SOUTH ORANGE, NJ — Creating opportunities for diverse actors and audiences has been rewarded in a significant way as Vanguard Theater Company announced Jan. 18 that Lin-Manuel Miranda’s TeeRico clothing line has become the main sponsor of Vanguard’s 2018 season.
TeeRico is Miranda’s officially-licensed merchandise site, where every design benefits a cause and/or artist. Miranda is an American composer, lyricist, playwright and actor, best known for creating and starring in the hit Broadway musicals “Hamilton” and “In the Heights.”
The seeds of this new partnership were sown between Vanguard Theater Company and TeeRico when Jessica Sporn, Vanguard’s managing director, was inspired by a speech given by Miranda and wanted to make a tangible contribution to his charitable efforts.
“In addition to my role with Vanguard, I am also an illustrator, designer and mixed media artist. After the Orlando club shooting, Miranda gave a beautiful speech at the Tony Awards and I was so moved and devastated by it, and I wanted to be of help to the work he was doing,” Sporn said in a recent phone interview, referring to the June 2016 massacre at a gay nightclub in Orlando, Fla. “I created a graphic design using some of the words from his speech, and put it on Facebook with the disclaimer that this is my contribution and I hope that he doesn’t mind that I am using his words. I got a call from his brother-in-law, and he told me Miranda was planning to launch a clothing website that would also showcase rising artists. They asked if I would revise my graphic to be unisex and more edgy/urban so that they could use it for fundraising and awareness.”
Sporn said they were on a tight deadline to produce the clothing and, after one chaotic weekend, she finished the updated design, and Miranda wore it to various charity events, including Love is Love, Equity Fights AIDS and Broadway Cares.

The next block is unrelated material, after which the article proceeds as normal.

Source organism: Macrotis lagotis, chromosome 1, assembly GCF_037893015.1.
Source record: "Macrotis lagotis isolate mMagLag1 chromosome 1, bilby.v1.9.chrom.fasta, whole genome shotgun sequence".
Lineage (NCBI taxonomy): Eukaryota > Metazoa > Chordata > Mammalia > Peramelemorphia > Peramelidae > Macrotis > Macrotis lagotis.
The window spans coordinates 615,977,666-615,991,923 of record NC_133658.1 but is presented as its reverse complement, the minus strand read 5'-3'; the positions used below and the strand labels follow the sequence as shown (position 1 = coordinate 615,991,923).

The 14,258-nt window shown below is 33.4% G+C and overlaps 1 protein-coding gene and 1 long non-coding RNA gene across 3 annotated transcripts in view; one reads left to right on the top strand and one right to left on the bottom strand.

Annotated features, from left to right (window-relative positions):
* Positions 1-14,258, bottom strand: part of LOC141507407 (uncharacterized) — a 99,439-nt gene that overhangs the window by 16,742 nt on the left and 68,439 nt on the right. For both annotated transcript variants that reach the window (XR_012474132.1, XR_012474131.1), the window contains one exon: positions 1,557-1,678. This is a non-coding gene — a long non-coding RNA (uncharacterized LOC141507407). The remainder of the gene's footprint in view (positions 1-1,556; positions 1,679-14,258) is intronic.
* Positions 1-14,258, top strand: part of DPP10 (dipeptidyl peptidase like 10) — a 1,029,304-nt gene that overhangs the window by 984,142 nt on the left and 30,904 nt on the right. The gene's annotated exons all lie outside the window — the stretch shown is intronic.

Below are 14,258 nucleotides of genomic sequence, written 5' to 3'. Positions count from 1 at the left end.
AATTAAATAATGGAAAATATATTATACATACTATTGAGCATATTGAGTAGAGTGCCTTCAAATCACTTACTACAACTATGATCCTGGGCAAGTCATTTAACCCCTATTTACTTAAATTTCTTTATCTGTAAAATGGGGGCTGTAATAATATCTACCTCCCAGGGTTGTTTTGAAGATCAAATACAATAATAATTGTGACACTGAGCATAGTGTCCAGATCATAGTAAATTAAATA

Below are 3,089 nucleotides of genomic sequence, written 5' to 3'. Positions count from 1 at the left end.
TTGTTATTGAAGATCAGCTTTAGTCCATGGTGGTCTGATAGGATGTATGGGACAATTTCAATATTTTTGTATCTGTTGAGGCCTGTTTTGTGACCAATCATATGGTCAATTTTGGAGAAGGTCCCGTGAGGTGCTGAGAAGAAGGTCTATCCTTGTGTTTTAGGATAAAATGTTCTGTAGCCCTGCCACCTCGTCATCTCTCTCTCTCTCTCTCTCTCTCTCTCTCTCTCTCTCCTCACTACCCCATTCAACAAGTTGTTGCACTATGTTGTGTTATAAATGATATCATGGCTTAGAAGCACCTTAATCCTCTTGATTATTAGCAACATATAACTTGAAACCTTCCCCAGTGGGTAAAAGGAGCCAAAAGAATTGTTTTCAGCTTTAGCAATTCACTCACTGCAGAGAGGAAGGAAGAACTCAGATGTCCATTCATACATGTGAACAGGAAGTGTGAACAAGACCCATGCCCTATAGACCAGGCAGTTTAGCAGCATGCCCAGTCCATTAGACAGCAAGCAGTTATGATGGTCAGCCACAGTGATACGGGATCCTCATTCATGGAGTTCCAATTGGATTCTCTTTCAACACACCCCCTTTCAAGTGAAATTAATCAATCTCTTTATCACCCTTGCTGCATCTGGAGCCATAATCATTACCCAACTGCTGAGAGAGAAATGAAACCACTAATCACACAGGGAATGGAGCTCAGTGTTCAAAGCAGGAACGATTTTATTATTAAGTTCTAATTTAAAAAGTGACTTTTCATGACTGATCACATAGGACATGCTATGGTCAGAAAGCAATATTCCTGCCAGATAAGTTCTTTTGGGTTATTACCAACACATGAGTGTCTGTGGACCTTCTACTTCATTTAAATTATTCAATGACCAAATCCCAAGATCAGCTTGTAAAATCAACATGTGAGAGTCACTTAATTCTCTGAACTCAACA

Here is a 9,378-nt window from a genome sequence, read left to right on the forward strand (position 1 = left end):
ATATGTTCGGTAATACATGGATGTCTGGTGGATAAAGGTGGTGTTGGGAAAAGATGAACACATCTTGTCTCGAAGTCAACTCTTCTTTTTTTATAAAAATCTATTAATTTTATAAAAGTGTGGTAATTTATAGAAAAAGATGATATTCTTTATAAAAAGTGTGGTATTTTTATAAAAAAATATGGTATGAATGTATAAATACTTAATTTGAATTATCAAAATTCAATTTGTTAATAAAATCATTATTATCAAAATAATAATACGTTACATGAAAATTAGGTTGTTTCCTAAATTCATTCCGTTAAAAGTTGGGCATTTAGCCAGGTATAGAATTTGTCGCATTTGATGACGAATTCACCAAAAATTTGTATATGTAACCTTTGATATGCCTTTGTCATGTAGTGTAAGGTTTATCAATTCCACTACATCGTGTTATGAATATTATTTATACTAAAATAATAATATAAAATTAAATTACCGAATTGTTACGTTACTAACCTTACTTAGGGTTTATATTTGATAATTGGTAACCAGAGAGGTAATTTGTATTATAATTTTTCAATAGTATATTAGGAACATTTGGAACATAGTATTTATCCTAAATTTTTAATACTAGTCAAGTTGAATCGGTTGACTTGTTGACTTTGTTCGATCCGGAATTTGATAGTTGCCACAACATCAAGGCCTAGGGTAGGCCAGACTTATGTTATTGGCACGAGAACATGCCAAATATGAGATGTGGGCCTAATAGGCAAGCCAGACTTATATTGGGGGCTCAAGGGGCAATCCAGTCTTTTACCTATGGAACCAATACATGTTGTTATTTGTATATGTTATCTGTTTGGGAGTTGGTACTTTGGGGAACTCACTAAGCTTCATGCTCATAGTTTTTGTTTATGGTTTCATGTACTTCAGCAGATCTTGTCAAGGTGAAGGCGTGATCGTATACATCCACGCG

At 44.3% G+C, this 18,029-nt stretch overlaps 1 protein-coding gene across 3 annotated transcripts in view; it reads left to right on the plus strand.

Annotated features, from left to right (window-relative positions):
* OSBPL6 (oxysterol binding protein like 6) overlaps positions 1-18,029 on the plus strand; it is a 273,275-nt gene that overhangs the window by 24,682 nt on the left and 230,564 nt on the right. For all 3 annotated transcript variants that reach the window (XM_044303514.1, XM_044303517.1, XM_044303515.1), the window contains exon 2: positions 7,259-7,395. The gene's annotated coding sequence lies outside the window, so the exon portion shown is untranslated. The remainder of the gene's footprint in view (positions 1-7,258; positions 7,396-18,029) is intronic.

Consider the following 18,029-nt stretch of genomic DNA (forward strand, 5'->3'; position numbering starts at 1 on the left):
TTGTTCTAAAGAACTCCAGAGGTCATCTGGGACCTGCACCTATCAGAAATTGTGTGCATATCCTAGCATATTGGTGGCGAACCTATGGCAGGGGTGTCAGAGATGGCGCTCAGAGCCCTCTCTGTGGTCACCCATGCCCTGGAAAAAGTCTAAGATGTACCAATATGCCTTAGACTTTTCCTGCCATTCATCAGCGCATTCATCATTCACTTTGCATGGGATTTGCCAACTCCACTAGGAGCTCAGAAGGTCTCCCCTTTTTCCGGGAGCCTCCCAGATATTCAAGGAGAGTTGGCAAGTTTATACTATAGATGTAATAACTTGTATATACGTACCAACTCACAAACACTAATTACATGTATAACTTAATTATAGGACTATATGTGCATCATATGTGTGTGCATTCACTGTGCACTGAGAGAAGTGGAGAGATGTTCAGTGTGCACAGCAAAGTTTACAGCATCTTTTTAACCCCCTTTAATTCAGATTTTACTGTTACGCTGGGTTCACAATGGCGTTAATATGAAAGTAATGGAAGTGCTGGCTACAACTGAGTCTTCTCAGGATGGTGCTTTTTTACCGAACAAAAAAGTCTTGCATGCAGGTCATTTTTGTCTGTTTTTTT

Similarly, when Hurricane Maria hit, Sporn was disheartened by the lack of response from the federal government and once again wanted to assist in raising support and awareness for areas affected by the hurricane.
“I reached out to Miranda’s brother-in-law about doing graphics for TeeRico to raise money for Hispanic Federation: UNIDOS,” Sporn said about supporting UNIDOS, a hurricane relief fund managed by the Hispanic Federation to help those impacted by Hurricane Maria in Puerto Rico. “Again, after a furious weekend, including rehearsals for Vanguard’s production of ‘The Music Man,’ it has just felt so wonderful to use my art to make a difference and raise money for people who need it. It’s very thrilling to see him wearing my work and knowing it is going to a great cause.”
Sporn also realized there was an opportunity for Vanguard Theater Company to become aligned with the work Miranda is doing, both personally and professionally.
“It seemed like there was these six degrees of separation between the two, especially since some of Vanguard’s programs and productions have also been in Miranda’s productions and I felt that it was a natural fit,” she said. “I reached out to Luis Crespo, Miranda’s brother-in-law, and said ‘We are looking for sponsors for 2018 season.’ When you think about what Lin-Manuel Miranda and what shows like ‘Hamilton’ have done for bringing diversity to the theater world and how closely his mission is aligned with Vanguard’s mission, it’s amazing how similar the two are. Miranda has used his platform to bring awareness to significant issues and the way he lives his life and uses his platform are very in tune with Vanguard.”